Shared Source of Truth in Phoenix LiveComponents_
Sep 22, 2021

As described in the LiveView documentation, stateful components need to be careful about where their source of truth is placed. There are two options:

This isn’t a consideration specific to Phoenix, and needs to be thought about when architecting any component based system. There are various approaches to manage this; for example, Elm deals with it by only allowing a single source of truth at the top level of the application. React works similarly to LiveView by making a conceptual split between props (which is equivalent to the assigns parameter in LiveView’s update callback) and state (which is equivalent to socket.assigns).

However, for a specific class of components there is an option which hovers somewhere in between:

To present an (over)simplified example, lets suppose that you have a component that allows users to make multiple selections from a list of items. We’ll initialize the component with items which is a list of items that can be selected and selected_items which is the initially selected items. The pattern below uses the initial value of selected_items when the component mounts, and from then on the component maintains its own state.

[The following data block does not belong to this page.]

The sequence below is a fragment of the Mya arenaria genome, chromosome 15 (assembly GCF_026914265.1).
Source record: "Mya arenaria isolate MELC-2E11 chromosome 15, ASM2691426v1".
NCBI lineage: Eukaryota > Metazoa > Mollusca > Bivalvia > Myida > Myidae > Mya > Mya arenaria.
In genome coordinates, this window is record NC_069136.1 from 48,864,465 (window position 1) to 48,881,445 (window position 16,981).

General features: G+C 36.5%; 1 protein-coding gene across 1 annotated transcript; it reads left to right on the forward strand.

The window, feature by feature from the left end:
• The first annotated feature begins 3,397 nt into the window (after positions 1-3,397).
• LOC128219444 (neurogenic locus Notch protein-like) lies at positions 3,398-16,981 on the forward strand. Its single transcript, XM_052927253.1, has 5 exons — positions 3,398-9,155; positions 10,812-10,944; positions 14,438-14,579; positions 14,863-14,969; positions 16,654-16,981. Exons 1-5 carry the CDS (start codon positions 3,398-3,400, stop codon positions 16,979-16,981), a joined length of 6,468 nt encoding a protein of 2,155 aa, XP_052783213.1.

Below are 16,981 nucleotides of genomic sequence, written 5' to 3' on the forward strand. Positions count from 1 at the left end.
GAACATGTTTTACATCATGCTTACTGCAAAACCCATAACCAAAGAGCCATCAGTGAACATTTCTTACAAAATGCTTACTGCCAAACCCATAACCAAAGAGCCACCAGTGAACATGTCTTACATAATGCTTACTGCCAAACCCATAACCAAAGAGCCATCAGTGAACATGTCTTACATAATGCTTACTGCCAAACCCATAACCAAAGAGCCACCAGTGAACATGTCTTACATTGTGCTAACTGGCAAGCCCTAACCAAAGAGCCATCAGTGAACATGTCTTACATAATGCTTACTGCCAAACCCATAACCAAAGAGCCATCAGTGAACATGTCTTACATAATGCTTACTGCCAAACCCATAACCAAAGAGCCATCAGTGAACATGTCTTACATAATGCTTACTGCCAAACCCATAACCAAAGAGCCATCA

defmodule SelectorComponent do
	use Phoenix.LiveComponent

	@local_assign_keys [:selected_items]

	def render(assigns) do
		# Display the items and listen for clicks

	def mount(socket) do
		|> assign(initialised?: false)

	def update(assigns, socket) do
		if not socket.assigns.initialised? do
			# On the first update assign everything
			|> assign(assigns)
			|> assign(initialised?: true)
			# From then on, only assign non-local properties so they don't get overwritten
			|> assign(Map.drop(assigns, @local_assign_keys))

Is this a good idea?

Very probably not! In most cases its better to use the parent LiveView as the source of truth by sending selected_items back to the LiveView and letting update be called normally. However, if you don’t care about the LiveView state being in sync (i.e. when you only care about the DOM produced by the component), you might decide that the encapsulation makes it worthwhile.